Beasts of bone and steel

10 11 2009

via iO9

Check out this gallery of awesome art pieces that combine mammal skeletons with steam-punk-esque machinations by Ron Bell.

Bell’s series “Osteomechanics” and “Crania Mechanica,” integrate animal bones into imagined machinery. With the heavy use of brass and electrical prongs, they have a steampunk feel, but Bell’s core inspiration comes from 18th Century scientist Luigi Galvani, who experimented with delivering an electrical spark to animal muscles. The sculptures are supposed to evoke a sense of mystery, leaving the viewer to wonder at the era and person that gave rise to these strange little machines, and what scientific problem they were meant to solve.


Thinking mathematically: Man vs. Machine

11 10 2009

My first mathematics assignment was an essay on the role of calculators as teaching tools (not just a computing device) in middle years classrooms. From this, I have been able to adapt a few of the techniques I researched into lessons and activities for my year 8s.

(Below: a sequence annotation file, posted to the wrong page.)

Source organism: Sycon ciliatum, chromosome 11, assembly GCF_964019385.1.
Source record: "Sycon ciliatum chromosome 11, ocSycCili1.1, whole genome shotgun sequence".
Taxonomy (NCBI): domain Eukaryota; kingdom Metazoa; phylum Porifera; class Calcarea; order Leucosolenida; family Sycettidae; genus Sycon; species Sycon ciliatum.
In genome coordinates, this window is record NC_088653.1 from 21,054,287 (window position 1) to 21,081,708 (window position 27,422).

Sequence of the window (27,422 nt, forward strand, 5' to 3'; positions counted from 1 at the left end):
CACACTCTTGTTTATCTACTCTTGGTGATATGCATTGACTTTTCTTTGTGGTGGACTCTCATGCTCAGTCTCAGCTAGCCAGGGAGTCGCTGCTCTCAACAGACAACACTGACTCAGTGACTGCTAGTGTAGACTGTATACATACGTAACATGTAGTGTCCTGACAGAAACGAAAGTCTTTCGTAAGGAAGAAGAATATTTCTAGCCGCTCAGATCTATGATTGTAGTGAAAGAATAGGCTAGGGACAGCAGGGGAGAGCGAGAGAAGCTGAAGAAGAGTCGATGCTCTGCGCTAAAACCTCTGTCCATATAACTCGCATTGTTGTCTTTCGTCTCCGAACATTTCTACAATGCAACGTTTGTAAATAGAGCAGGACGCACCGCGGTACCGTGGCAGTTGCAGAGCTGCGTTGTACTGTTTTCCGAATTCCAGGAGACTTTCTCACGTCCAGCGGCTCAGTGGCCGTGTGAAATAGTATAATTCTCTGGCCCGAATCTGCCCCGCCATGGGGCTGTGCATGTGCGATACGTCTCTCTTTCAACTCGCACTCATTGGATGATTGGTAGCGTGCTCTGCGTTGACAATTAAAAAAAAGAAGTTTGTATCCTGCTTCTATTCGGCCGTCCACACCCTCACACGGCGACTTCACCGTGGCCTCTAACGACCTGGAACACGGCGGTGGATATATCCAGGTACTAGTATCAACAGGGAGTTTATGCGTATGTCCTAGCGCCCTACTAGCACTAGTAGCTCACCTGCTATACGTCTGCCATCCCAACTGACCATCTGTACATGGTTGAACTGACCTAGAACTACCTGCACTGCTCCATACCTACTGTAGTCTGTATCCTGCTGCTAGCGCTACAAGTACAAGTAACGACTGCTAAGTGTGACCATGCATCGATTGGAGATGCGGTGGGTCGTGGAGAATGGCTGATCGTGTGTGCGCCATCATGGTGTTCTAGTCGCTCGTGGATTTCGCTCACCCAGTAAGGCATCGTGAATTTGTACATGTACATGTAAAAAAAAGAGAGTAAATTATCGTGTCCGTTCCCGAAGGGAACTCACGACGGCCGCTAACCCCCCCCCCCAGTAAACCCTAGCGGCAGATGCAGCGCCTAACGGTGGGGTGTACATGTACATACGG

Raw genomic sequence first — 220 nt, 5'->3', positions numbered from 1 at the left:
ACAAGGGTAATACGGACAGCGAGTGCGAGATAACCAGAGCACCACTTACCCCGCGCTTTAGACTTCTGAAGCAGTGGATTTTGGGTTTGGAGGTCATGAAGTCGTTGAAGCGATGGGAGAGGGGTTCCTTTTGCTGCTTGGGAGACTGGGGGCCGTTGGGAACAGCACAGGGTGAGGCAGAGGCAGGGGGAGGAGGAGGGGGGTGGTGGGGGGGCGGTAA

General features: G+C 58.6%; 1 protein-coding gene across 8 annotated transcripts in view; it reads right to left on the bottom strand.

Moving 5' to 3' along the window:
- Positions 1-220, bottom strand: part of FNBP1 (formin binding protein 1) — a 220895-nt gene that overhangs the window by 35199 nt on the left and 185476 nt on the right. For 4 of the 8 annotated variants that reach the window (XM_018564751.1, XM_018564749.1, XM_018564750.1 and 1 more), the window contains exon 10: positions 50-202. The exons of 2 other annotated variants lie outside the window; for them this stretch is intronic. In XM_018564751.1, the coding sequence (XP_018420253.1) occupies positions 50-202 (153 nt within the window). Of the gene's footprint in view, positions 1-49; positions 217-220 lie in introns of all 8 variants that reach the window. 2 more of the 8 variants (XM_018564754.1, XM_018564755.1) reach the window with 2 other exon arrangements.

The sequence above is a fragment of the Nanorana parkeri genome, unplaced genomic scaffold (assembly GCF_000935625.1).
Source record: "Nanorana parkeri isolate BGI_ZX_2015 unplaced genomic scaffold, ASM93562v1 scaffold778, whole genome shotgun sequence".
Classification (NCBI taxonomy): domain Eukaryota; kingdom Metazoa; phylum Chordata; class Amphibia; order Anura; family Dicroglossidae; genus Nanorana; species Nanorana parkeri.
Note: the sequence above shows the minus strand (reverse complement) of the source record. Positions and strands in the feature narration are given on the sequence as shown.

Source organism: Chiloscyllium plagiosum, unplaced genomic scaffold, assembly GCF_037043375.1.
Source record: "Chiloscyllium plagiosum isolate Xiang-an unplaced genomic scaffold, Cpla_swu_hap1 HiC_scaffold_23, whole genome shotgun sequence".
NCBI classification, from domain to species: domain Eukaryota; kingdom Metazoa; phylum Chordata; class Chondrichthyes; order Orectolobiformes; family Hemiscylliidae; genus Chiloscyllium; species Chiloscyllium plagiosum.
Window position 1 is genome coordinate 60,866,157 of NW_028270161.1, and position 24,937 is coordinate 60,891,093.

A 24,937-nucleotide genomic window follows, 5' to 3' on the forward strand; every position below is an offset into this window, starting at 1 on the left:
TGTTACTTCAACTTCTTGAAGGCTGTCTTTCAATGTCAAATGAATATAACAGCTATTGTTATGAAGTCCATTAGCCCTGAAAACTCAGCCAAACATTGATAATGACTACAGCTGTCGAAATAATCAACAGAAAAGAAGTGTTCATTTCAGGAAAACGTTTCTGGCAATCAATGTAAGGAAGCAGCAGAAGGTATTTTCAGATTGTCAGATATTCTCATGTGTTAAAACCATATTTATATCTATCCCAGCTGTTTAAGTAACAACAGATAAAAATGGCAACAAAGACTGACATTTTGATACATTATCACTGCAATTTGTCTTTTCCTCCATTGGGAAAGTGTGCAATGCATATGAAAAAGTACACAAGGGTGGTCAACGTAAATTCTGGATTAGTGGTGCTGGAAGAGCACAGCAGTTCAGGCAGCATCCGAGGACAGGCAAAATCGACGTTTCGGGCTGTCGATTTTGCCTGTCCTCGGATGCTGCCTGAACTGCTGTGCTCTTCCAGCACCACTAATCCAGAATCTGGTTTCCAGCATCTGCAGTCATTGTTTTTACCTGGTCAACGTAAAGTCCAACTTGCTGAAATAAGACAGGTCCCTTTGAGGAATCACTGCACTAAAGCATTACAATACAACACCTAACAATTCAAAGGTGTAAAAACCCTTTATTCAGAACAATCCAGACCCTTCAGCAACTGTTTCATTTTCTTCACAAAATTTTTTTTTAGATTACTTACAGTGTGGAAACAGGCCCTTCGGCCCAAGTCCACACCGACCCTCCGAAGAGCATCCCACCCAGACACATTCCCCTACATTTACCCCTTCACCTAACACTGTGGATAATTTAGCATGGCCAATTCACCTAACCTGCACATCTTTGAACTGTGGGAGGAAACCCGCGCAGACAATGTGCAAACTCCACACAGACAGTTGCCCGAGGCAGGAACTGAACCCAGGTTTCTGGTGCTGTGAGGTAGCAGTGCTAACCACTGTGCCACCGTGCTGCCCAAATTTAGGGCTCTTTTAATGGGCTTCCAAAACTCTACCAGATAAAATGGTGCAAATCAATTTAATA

Man vs. Machine is a lesson I adapted from an activity from Creative Mathematics Teaching with Calculators (Amazon). Essentially a flashcard quiz, students have to solve the problems as quickly as possible. Some problems require a calculator, some can probably done faster in their heads.

I created a fancy-pants activity sheet for this lesson*. I think activity sheets appear to work very well to scaffold students in this age group. There are still several students who take a long time to write stuff down and draw up charts – this is from either lack of ability and tools, or a need to make it look pretty and perfect. That said, there are some problems with activity sheets that I might mention in another post.

For the lesson summary click through.

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